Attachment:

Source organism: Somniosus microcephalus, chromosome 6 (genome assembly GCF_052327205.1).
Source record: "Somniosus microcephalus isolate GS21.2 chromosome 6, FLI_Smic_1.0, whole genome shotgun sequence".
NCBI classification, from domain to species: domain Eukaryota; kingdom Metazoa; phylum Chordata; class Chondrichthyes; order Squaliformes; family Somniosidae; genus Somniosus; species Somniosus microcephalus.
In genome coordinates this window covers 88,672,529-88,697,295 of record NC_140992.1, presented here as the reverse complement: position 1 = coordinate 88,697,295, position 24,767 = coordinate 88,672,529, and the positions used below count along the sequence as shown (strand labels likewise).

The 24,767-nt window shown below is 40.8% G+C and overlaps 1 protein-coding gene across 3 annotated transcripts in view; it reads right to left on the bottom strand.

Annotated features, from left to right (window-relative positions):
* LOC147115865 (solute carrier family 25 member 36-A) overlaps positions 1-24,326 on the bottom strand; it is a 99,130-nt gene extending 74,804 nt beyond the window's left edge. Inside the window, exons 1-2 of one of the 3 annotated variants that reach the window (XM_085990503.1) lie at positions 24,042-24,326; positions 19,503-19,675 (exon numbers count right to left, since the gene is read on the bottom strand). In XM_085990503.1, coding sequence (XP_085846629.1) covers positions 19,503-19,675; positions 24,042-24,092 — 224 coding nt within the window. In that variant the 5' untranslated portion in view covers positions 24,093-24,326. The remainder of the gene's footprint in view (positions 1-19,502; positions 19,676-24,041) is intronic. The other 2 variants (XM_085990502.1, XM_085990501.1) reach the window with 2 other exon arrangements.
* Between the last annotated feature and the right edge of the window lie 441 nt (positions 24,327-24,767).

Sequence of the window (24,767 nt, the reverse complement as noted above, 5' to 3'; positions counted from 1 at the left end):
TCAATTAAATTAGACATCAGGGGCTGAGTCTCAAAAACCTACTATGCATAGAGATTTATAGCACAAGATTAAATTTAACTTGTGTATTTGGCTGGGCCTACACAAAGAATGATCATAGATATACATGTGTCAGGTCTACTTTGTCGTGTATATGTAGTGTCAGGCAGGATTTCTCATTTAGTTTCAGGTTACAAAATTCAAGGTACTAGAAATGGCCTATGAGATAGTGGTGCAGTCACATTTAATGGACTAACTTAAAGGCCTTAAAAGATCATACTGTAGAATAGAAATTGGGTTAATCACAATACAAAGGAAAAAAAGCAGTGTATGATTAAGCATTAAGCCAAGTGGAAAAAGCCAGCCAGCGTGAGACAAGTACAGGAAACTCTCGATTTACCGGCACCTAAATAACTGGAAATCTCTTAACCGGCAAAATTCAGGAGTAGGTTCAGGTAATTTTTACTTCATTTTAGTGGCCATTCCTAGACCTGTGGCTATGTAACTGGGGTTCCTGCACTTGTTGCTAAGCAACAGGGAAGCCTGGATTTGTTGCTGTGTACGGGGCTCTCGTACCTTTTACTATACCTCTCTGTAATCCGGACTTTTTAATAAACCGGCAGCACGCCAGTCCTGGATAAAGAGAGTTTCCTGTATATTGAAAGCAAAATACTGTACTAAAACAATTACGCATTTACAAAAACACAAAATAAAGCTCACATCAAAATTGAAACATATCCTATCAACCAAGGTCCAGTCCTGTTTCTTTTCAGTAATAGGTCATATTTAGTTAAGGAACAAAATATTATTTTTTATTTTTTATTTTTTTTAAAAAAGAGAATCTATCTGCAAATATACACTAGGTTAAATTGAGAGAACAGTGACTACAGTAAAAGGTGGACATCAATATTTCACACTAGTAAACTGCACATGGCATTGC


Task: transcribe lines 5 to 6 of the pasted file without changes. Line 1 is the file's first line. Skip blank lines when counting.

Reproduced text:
The 24,767-nt window shown below is 40.8% G+C and overlaps 1 protein-coding gene across 3 annotated transcripts in view; it reads right to left on the bottom strand.

Annotated features, from left to right (window-relative positions):